Gawande has found a theme in trying to understand human failure and imperfection and studying how individuals, teamwork and process can be improved against a backdrop of dizzying technology and massive amounts of information. What he also shows us along the way is that excellence isn’t innate; it is an ingrained practice borne out of learning from mistakes.

In his first book, Complications, Gawande recognizes that medicine, even with all of the latest technology, is imperfect and asks how we become even remotely competent at something that’s inherently flawed. What he discovers time and time again, is a powerful truth applicable to all of our jobs: excellence in anything is never just about the science; and even with “perfect” science, or well-established process, or advanced levels of education and experience, fallibility is a constant. Excellence in service, whether it's for our customers, colleagues or business partners is about accepting failure when it happens and moving on from it quickly to improve. In Letting Go he teaches us that it’s also about artistry–the human touch, collaboration, generous acts, personal courage and core values that guide decision-making and inspire extra effort.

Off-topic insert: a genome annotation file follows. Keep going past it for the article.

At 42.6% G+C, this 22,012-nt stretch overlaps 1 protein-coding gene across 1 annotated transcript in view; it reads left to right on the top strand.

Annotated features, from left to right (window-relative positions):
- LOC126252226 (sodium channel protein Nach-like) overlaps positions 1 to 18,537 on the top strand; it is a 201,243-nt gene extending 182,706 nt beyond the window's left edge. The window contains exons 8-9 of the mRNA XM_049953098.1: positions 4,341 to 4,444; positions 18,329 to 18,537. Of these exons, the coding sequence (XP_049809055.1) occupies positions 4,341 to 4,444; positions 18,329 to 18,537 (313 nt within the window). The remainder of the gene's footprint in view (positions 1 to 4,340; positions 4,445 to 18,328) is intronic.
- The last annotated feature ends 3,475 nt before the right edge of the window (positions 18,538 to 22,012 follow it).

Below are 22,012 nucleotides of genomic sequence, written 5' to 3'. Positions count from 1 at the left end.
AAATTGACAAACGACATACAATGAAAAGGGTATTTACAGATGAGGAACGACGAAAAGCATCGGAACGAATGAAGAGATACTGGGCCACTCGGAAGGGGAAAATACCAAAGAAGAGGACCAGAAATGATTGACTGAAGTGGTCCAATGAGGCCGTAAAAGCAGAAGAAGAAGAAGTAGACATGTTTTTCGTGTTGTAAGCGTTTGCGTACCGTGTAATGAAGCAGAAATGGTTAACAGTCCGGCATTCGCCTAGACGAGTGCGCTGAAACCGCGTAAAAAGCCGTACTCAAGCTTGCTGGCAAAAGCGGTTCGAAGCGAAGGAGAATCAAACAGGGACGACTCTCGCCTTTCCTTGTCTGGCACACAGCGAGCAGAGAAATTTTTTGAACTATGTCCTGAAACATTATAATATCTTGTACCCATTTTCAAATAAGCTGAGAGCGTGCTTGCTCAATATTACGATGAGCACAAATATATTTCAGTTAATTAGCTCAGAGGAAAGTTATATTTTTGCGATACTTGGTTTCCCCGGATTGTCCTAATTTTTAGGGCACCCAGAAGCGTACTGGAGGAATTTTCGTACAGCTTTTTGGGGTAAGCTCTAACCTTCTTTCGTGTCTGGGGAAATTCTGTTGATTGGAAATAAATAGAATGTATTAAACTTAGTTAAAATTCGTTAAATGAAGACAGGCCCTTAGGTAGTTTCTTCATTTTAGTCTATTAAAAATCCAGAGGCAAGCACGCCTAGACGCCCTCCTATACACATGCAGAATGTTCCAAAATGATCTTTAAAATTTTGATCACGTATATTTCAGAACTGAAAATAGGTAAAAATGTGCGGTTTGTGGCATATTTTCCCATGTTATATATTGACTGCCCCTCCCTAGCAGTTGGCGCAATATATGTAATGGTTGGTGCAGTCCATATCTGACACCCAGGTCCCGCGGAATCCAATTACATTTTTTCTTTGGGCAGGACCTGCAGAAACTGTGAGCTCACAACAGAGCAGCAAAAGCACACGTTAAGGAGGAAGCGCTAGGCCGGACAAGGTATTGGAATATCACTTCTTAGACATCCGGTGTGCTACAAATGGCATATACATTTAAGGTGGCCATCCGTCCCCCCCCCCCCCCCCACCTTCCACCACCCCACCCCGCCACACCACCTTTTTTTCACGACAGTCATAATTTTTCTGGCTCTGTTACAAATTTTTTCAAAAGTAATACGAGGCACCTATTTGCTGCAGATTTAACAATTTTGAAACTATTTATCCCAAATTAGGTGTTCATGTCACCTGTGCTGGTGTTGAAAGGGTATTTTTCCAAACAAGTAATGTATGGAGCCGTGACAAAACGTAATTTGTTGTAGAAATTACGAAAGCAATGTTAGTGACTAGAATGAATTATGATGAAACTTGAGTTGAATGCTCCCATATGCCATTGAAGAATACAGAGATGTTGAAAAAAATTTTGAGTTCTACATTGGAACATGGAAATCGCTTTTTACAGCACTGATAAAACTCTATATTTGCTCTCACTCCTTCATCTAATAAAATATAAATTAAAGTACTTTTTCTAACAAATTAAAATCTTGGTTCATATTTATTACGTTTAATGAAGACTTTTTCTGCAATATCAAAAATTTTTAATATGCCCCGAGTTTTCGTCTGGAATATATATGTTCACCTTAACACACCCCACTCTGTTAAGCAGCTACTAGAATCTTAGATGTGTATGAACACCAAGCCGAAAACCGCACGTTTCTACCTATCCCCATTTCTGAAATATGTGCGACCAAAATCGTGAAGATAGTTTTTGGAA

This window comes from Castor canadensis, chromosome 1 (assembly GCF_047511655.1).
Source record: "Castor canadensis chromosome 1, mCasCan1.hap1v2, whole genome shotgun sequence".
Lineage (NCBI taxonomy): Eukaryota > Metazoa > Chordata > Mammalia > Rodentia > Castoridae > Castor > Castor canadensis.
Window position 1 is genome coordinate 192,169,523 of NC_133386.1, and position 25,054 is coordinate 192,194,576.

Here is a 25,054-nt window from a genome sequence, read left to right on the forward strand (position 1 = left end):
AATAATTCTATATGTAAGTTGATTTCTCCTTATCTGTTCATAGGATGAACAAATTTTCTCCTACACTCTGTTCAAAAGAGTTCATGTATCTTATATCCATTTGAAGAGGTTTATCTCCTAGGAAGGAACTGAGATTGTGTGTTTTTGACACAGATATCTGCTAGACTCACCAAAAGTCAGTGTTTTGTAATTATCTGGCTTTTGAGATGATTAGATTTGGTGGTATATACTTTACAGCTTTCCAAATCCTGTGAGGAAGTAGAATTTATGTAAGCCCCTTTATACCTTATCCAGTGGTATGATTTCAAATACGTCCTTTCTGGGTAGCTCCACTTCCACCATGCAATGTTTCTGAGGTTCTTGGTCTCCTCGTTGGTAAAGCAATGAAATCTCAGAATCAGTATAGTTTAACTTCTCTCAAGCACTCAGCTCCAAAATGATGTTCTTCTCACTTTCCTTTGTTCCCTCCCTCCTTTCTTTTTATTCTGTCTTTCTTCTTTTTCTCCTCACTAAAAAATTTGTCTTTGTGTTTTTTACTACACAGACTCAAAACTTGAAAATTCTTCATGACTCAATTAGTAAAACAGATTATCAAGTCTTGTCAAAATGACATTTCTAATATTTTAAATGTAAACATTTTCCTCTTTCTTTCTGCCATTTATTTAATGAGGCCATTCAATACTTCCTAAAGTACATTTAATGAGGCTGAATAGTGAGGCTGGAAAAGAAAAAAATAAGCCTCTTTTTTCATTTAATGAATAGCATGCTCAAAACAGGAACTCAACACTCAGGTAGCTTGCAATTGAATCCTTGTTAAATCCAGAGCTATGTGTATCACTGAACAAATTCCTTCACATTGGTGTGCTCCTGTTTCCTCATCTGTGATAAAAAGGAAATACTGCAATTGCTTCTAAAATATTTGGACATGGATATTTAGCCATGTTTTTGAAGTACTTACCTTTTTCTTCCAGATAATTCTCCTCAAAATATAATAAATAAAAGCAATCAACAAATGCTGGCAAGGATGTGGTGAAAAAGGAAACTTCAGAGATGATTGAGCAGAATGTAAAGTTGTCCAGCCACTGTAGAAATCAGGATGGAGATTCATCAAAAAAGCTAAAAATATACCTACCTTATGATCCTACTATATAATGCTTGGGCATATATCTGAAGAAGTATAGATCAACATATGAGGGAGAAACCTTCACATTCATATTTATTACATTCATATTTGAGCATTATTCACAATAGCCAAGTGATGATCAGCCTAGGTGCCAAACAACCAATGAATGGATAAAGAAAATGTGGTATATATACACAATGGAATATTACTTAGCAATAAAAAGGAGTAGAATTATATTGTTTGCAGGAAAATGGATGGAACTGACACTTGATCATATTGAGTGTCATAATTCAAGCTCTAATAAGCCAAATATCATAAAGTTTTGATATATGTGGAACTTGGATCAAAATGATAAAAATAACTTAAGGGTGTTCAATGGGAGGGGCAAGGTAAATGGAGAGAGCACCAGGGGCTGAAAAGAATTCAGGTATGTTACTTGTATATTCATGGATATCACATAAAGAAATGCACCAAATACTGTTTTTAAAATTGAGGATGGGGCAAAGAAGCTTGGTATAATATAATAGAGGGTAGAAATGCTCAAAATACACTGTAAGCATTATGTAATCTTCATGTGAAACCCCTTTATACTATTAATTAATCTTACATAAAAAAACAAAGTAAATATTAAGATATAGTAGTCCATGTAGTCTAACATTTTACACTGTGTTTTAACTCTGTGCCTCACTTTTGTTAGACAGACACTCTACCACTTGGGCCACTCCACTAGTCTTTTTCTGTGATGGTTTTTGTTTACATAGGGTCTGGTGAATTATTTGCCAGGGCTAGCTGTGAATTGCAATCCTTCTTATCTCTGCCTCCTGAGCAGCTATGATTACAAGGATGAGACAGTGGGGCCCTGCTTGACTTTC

He is arguably one of the best healthcare essayists for the medical layperson to read.

Natalie Zensius is a marketing communications strategist with experience in both the for-profit and non-profit sectors. Learn more about Natalie at 

The Importance of Research and Good Infographics

Image: Neeta Lind

I had some routine blood work done yesterday to test, amongst other things, my cholesterol levels and whether or not I had diabetes. My results pleased me as much as if I had scored perfectly on the SATs (which, physiologically speaking, I had.) It took me a while to figure out that I was as healthy as can be though, because the numbers didn't mean anything and the information my healthcare provider had on their website explaining what the tests were looking for was confusing and sparse. I ended up having to do some searching around on the web to decode it.